Charles i king and collector book
Charles I King & Collector Exhibition at the Royal AcademyCharles i king and collector book Organised in partnership with Royal Collection Trust, Charles I: King and Collector will reunite these astounding treasures. Charles never owned the picture — so why did the curators include it? Charles I: King and Collector is the scholarly and informative exhibition catalogue accompanying a show at the Royal Academy. During his reign, King Charles Iassembled one of Europe' s most extraordinary art collections. This vivid portrait of the tragic king, set against potential conflict and civil war offers a different perspective on art and collecting in England.
Charles I: King and Collector
View Larger Image. Ask Seller a Question. Title: Charles I: King and Collector. Publisher: Royal Academy of Arts. From Titian to Rembrandt, King Charles I owned one of the most stupendous art collections ever assembled.
The rest is history. Great leaders like to demonstrate their power. These days, it tends to be shows of military might and grand parades of state of the art weaponry. But behind the austere painted faces of the king and court, there is another story to be told. Reuniting works for the first time in years, it captures a singular moment in British history — as an unscrupulous king created arguably the most impressive art collection in the world, while ostracising his parliament and people and catapulting himself on to the scaffold. He was descended from the Bourbons through his mother, his court spoke in French, he was determined to create a unity between his three kingdoms of Scotland, England and Ireland and to marry his children into powerful courts of Europe. England could now reap the rewards of the freedom of movement artists had enjoyed on the continent for generations.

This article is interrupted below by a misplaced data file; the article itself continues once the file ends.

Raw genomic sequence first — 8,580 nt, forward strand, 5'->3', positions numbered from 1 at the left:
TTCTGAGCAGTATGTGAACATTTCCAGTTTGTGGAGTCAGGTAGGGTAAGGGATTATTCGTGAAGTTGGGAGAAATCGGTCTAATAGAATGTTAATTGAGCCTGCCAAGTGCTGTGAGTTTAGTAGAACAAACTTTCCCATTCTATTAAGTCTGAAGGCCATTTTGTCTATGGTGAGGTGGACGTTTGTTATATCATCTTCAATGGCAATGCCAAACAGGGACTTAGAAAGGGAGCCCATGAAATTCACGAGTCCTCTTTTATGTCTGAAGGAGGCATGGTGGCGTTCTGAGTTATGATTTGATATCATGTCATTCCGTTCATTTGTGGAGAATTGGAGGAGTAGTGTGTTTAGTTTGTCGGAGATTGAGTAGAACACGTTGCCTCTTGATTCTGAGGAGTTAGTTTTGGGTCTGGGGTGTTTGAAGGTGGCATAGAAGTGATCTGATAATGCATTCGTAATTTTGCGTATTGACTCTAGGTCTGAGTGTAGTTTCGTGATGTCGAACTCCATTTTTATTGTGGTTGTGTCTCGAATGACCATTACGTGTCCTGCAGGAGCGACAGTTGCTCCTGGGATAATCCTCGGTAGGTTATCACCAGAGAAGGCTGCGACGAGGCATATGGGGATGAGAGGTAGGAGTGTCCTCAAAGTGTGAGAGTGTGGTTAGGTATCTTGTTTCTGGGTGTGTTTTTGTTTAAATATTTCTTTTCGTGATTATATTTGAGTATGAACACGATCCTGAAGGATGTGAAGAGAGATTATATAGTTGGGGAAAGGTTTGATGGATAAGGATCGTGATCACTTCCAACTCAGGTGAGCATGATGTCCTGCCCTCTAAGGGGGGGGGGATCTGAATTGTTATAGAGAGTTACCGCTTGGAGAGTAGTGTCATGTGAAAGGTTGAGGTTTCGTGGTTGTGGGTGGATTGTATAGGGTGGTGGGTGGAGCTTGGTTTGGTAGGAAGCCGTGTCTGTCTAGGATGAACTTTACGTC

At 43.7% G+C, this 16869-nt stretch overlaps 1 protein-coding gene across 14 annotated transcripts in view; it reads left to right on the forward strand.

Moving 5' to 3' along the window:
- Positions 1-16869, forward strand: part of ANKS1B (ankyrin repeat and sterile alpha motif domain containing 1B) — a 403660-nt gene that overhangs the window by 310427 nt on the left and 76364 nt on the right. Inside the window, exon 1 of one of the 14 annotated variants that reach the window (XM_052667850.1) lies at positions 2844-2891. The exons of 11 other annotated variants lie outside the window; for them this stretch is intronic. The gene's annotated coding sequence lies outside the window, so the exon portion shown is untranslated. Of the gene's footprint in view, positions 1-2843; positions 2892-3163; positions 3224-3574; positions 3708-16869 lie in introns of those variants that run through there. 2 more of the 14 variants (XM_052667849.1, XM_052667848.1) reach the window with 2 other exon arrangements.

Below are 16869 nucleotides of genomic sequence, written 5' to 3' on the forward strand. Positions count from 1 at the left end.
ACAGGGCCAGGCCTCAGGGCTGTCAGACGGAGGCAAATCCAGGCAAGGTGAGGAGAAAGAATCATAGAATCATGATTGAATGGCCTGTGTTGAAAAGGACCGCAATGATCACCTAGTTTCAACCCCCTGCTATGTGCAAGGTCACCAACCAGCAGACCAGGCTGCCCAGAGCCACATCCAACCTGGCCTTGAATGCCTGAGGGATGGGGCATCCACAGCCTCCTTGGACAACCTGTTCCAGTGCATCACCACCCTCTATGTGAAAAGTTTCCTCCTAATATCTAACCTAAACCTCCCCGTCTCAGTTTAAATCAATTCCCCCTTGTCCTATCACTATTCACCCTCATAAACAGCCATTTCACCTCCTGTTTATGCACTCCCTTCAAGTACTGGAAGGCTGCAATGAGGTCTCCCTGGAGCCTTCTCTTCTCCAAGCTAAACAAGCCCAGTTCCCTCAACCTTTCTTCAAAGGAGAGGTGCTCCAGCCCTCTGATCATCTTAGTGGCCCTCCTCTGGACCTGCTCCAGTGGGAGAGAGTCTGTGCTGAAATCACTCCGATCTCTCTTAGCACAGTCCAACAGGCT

What's New? New Bestsellers Trade Academic D. Catalog D. Publishers D. Preview our Fall catalog, featuring more than new books on art, photography, design, architecture, film, music and visual culture.
J ust for a moment the tapestry of grandeur parts to reveal the brutal truth. Armies clash on an English field in a chaos of smoke and horses. From under a furled flag peers the grey, dead face of the monster Medusa, snakes writhing on her severed head. This hideous face and the armies behind it suggest all is not well with the British monarchy. Still barely a teenager when this was painted in the early s, he is portrayed by William Dobson with the proud bearing of a war leader. The painting prophesies that he will become a fearsome fighter. That, of course, is not what happened.